The arrangements on The Dethalbum clinch it. “Go Into the Water” exudes the foreboding, bombastic vibe of Manowar’s battle epics. “Better Metal Snake” audaciously swipes the tremolo picking most commonly heard in black metal. “Awaken” combines thrash metal beats with melodic death metal guitar harmonies, while “Fansong” and “Go Forth and Die” boasts a straightforward, insistent groove similar to Viking metal greats Amon Amarth. The overtly orchestral “Detharmonic” lampoons the bombastic excesses of symphonic metal especially well, yet at the same time it’s good enough to hold its own alongside more serious fare. “Hatredcopter” provides the album with its best melodic moments. A straight-up thrasher, Explosion gives way to drummer Pickles (again, voiced by Small), who delivers the Hetfield-esque singing during the extremely catchy, albeit ridiculous chorus. “You will most likely die / From the hands of my arm / When I come and fly and / Take off your face / With the front of my HATREDCOPTER.”


Top marks go to the pair of Viking-themed songs on the albums latter half. “Thunderhorse” is already familiar to many, as its “video” appeared on an early episode and the song was one of the better bonus tracks on Guitar Hero II. Here, it’s been fleshed out and polished even more, with Small unleashing waves of fantastic Scandinavian guitar noodling over Hoglan’s furious double-kicks. Better yet, though, is the uproarious “The Lost Vikings”, which projects an air of nobility over a stately, galloping riff, but as the song goes on, we learn that said Viking warriors are more than metaphorically lost. They can’t find the damn battle site. And instead of accepting the help of passers-by who want to give them directions, they stubbornly roam the countryside, stone-faced, grim, frostbitten, and completely clueless. “Lost…but still we ride.”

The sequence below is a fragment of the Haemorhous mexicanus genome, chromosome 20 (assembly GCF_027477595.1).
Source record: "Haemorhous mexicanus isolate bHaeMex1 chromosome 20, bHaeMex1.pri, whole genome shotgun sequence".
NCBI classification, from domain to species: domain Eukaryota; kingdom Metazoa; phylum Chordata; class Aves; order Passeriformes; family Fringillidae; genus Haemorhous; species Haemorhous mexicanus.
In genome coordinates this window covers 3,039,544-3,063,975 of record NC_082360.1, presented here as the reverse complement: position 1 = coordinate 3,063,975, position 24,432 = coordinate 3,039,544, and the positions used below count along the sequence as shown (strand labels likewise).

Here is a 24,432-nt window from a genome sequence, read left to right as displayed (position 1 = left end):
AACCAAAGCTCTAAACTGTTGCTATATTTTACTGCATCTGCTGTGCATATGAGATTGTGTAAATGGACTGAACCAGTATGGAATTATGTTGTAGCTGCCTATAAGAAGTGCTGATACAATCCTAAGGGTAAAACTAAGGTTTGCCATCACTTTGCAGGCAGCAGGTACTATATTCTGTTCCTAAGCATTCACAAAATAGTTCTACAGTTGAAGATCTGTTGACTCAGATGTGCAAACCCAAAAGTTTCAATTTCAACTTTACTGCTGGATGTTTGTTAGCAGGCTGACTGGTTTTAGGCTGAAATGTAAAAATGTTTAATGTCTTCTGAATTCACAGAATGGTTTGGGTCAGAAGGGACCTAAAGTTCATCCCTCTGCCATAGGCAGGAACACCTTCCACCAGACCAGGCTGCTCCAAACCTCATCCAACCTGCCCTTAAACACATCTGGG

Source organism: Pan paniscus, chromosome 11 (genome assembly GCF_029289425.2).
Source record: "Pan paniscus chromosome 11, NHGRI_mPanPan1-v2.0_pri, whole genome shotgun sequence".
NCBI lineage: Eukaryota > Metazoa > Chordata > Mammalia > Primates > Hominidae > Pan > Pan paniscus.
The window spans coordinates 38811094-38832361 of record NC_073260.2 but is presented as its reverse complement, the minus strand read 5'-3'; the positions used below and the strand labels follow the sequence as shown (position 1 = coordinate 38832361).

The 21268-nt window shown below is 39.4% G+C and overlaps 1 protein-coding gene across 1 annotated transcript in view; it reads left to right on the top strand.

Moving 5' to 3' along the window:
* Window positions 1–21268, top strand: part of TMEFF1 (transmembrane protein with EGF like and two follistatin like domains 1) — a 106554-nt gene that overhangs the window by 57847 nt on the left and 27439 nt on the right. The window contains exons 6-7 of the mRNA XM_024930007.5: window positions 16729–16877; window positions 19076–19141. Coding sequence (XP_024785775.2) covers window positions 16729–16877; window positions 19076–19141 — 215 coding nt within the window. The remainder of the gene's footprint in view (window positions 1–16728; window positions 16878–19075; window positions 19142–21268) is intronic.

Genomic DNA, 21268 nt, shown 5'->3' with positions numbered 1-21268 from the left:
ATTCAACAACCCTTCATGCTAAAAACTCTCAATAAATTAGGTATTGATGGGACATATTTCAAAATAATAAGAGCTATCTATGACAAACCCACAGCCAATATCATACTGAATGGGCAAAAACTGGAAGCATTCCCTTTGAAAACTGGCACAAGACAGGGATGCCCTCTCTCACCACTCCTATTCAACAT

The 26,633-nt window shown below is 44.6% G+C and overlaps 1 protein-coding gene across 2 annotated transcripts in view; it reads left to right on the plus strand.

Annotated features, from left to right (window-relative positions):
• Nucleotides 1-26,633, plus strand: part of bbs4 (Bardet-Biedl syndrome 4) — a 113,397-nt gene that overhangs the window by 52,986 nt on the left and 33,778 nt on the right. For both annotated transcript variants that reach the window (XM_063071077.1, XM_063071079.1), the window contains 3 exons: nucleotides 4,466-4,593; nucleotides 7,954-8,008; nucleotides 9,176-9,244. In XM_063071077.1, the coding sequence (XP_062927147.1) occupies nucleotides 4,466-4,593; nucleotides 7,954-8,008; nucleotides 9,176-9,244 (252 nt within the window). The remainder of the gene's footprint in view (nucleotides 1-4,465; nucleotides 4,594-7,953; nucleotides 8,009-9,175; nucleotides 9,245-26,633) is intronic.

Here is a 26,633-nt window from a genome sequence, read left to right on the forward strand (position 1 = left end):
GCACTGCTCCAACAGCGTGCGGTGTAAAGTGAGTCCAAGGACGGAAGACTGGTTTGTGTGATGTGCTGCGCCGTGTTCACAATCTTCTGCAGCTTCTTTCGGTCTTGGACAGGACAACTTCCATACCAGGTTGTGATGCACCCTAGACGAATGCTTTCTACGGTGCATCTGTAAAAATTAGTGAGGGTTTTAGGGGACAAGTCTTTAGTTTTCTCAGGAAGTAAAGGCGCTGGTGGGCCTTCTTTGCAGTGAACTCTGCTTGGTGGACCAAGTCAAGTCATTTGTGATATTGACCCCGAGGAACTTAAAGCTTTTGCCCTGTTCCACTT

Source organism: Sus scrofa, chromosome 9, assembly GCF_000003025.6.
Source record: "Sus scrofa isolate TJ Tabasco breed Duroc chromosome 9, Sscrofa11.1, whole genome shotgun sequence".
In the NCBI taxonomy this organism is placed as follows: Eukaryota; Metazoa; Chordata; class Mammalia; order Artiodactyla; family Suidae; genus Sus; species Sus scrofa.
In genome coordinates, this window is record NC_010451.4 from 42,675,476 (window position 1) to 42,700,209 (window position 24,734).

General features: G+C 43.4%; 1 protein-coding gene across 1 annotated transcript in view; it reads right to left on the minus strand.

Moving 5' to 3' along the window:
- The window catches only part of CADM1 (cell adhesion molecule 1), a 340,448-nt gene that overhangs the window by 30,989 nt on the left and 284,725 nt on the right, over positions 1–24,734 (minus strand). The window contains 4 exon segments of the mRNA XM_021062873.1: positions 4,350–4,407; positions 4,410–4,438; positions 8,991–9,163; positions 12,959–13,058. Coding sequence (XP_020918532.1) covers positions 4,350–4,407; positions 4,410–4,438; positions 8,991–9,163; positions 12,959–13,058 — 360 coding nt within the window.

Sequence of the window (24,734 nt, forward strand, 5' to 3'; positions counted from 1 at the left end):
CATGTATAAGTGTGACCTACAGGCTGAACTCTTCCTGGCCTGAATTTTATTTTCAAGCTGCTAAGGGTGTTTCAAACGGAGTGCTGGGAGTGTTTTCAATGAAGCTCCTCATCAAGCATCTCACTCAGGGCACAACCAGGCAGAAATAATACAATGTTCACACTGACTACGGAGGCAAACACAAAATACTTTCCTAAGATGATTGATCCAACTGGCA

While bands like Manowar and Iced Earth have tried desperately to record massive, career-defining concept albums only to fail miserably with bloated, miserable records, they’ve been upstaged completely by a cartoon, of all things. Metal music has always been about grandiosity and theatricality, but it has also always been willing to poke fun at itself. As Brendon Small has proven, it’s possible to make us laugh and create some kick-ass music in the process. It doesn’t happen as successfully very often, but when it does, we relish it.

Rating:

Adrien Begrand has been writing for PopMatters since 2002, and has been writing his monthly metal column Blood & Thunder since 2005. His writing has also appeared in Metal Edge, Sick Sounds, Metallian, graphic novelist Joel Orff's Strum and Drang: Great Moments in Rock 'n' Roll, Knoxville Voice, The Kerouac Quarterly, JackMagazine.com, StylusMagazine.com, and StaticMultimedia.com. A contributing writer for Decibel, Terrorizer, and Dominion magazines and senior writer for Hellbound, he resides, blogs, and does the Twitter thing in Saskatoon, Saskatchewan, Canada.


Tagged as: dethklok
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Dethklok - Bloodrocuted